One of the most frequent questions we receive from readers is how to buy spring training tickets. Here’s our overview of the various ways you can buy spring training tickets, from safe and early to speculative and down the road.
To begin with, you need to know that there’s no one date when all MLB teams put spring-training tickets on sale: each team sets a sale date, sometimes with very little warning. (To wit: the Tampa Bay Rays announced on a Monday that tickets would be going on sale the following Friday. The Boston Red Sox have been known to put tickets on sale right after the press release was issued. It didn’t matter: the Red Sox sold every spring-training ticket within days.) And as we’re weeks before any team has released even the hint of a tentative schedule, you have plenty of time to plan.
Working with Teams
Buying a ticket directly from a team will usually be the cheapest and most convenient way to snare a ducat. With popular teams, the selection will be limited. Every team sells spring season tickets-bought mostly by locals and snowbirds-and the best tickets in any spring ballpark are controlled by these season-ticket holders. The MLB teams are also set up best to sell massive amounts of tickets in a short amount of time, as the beginning of spring-training ticket sales can best be described as a feeding frenzy, as tens of thousands of fans rush to obtain tickets for specific games.
There are four ways to order spring-training tickets directly from MLB teams: via telephone, via the Internet, in person, and via the U.S. Mail. We’ll describe each.
- Via telephone. Most tickets are sold via phone sales. This can be a frustrating way of doing things, as you’re likely to encounter some busy signals or long wait times when tickets first go on sale. You’ll also pay a ticketing fee for the convenience of buying tickets.
- Via the Internet. Every team sells spring-training tickets via the Internet. There are some pluses and minuses to this approach. On the one hand, you can bypass clogged phone lines and make your purchases directly (although Ticketmaster has implemented the equivalent of telephone wait times when you buy popular tickets online). And yes, you’ll also pay a ticketing fee for the convenience of buying tickets.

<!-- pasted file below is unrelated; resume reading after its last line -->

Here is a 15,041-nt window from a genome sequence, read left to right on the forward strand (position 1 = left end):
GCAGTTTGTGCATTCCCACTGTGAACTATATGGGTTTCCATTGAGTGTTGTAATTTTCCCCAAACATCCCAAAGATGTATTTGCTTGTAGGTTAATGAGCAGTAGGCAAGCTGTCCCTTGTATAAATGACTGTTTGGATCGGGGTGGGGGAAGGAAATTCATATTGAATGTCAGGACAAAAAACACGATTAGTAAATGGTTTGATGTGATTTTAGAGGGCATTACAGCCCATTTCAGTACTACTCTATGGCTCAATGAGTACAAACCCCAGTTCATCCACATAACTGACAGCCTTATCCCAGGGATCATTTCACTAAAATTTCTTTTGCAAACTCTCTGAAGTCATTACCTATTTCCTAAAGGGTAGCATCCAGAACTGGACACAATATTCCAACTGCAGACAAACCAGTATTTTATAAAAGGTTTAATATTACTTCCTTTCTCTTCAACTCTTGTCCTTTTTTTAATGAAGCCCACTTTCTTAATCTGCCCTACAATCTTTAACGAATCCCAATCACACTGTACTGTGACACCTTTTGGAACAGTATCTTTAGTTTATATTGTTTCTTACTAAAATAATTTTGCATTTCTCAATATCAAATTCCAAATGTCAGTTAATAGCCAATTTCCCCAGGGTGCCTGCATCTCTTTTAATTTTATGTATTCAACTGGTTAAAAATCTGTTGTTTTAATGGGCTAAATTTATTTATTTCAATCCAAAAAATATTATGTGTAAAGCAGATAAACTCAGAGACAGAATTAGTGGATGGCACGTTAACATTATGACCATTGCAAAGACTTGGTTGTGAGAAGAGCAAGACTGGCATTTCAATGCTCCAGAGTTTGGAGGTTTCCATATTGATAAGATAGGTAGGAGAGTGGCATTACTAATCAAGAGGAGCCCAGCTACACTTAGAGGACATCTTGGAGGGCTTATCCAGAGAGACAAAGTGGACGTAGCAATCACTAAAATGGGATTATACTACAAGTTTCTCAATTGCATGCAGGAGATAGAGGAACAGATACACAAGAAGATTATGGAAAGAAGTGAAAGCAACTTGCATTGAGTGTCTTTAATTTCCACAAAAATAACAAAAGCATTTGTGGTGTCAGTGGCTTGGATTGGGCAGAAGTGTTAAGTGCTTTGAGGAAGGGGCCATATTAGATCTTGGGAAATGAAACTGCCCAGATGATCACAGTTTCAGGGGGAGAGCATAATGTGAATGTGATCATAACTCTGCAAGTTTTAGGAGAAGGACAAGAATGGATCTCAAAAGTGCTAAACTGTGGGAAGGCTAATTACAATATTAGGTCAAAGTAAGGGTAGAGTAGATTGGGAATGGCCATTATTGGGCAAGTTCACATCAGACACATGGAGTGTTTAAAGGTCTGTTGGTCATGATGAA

- In person. Most teams sell spring-training tickets at their main ticket office at the major-league ballpark, the spring-training ticket office, or local team stores. The Colorado Rockies, for example, sell spring-training tickets at all six Rockies Dugout Stores.
- Via U.S. Mail. Some teams sell tickets via the mail. You send in your money for a price range, and you take whatever tickets the team decides to send you. Will you receive the best tickets in your price range? Depends on the whims of a ticket rep with the team.
Teams also offer two more ways to obtain tickets that may fit your needs.
If you think you’ll be attending several games, consider a season ticket. Season-ticket packages go on sale weeks before single-game tickets. Usually season tickets are the province of locals and brokers, but if you really, really want some tix for those Red Sox-Yankees games and realize that you have no chance of obtaining a ticket via conventional means, spring for the season ticket and then try and sell tickets to some of the other games via eBay or StubHub.
Other teams offer a break to groups of 20 or more. Again, this won’t apply if just you and your buddies are in a group, but there may be opportunities where you could put together a group (via a church organization, an Internet chat site, etc.) that could buy discounted tickets to a game or two.
Working with Brokers
There is another way to obtain a single-game ticket: through a ticket broker. Good brokers tend to have decent tickets to the best games, and the vast majority of the ducats come from season-ticket accounts. Good brokers are also not shy about telling the world about the availability of the tickets, so if you want to go to a game badly enough, chances are good one of them will step up with a ticket. And these will usually be better tickets, as they’re part of a season ticket, as those accounts are located in prime areas. We work with a vendor to offer after-market tickets at ballparkdigesttickets.com; of course, we’d recommend you start there.
There are pluses and minuses to both approaches. When you work with a broker, you can order tickets well in advance of when MLB teams put them on sale. That makes your planning easier: you know you’ll have a ticket to a game. You will likely pay a little more than the face value for the peace of mind. You can wait until tickets go on sale, and in most cases you’ll get tickets to a game. But not always: teams like the Boston Red Sox, Chicago Cubs, Minnesota Twins, New York Yankees and Arizona Diamondbacks sell out the big games early. In those cases, buying from a broker will be your only way to snare a ducat.